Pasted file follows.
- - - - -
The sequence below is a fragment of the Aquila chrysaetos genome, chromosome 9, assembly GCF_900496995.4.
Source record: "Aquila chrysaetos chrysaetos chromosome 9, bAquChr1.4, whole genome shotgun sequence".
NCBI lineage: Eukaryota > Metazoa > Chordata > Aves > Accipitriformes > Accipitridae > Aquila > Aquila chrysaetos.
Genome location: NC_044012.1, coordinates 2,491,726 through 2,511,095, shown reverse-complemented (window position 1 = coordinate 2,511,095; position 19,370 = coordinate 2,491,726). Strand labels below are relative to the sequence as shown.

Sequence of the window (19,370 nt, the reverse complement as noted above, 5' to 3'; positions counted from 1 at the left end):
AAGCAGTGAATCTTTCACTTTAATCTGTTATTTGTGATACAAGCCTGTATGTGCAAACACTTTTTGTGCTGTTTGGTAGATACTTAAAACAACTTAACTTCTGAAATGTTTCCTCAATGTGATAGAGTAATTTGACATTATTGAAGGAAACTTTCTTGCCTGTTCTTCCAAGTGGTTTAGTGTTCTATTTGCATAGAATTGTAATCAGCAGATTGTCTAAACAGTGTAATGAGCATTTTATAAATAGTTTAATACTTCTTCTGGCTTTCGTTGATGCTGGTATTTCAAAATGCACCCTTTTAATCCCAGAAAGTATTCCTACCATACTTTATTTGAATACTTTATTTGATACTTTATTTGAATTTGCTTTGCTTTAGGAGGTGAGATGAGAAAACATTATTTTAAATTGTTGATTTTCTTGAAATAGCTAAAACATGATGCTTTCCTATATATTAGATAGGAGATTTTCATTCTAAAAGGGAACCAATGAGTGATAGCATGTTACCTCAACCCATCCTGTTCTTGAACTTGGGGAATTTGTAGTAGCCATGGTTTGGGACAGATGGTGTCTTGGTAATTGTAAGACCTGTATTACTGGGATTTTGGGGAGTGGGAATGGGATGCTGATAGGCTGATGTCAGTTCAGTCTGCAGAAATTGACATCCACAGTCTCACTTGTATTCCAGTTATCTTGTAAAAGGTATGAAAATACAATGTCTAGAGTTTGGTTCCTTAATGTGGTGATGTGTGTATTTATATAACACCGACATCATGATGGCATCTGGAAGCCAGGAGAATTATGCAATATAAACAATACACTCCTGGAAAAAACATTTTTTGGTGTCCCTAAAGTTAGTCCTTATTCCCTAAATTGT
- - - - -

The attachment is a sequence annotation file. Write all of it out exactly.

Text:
The sequence below is a fragment of the Aquila chrysaetos genome, chromosome 9, assembly GCF_900496995.4.
Source record: "Aquila chrysaetos chrysaetos chromosome 9, bAquChr1.4, whole genome shotgun sequence".
NCBI lineage: Eukaryota > Metazoa > Chordata > Aves > Accipitriformes > Accipitridae > Aquila > Aquila chrysaetos.
Genome location: NC_044012.1, coordinates 2,491,726 through 2,511,095, shown reverse-complemented (window position 1 = coordinate 2,511,095; position 19,370 = coordinate 2,491,726). Strand labels below are relative to the sequence as shown.

Sequence of the window (19,370 nt, the reverse complement as noted above, 5' to 3'; positions counted from 1 at the left end):
AAGCAGTGAATCTTTCACTTTAATCTGTTATTTGTGATACAAGCCTGTATGTGCAAACACTTTTTGTGCTGTTTGGTAGATACTTAAAACAACTTAACTTCTGAAATGTTTCCTCAATGTGATAGAGTAATTTGACATTATTGAAGGAAACTTTCTTGCCTGTTCTTCCAAGTGGTTTAGTGTTCTATTTGCATAGAATTGTAATCAGCAGATTGTCTAAACAGTGTAATGAGCATTTTATAAATAGTTTAATACTTCTTCTGGCTTTCGTTGATGCTGGTATTTCAAAATGCACCCTTTTAATCCCAGAAAGTATTCCTACCATACTTTATTTGAATACTTTATTTGATACTTTATTTGAATTTGCTTTGCTTTAGGAGGTGAGATGAGAAAACATTATTTTAAATTGTTGATTTTCTTGAAATAGCTAAAACATGATGCTTTCCTATATATTAGATAGGAGATTTTCATTCTAAAAGGGAACCAATGAGTGATAGCATGTTACCTCAACCCATCCTGTTCTTGAACTTGGGGAATTTGTAGTAGCCATGGTTTGGGACAGATGGTGTCTTGGTAATTGTAAGACCTGTATTACTGGGATTTTGGGGAGTGGGAATGGGATGCTGATAGGCTGATGTCAGTTCAGTCTGCAGAAATTGACATCCACAGTCTCACTTGTATTCCAGTTATCTTGTAAAAGGTATGAAAATACAATGTCTAGAGTTTGGTTCCTTAATGTGGTGATGTGTGTATTTATATAACACCGACATCATGATGGCATCTGGAAGCCAGGAGAATTATGCAATATAAACAATACACTCCTGGAAAAAACATTTTTTGGTGTCCCTAAAGTTAGTCCTTATTCCCTAAATTGT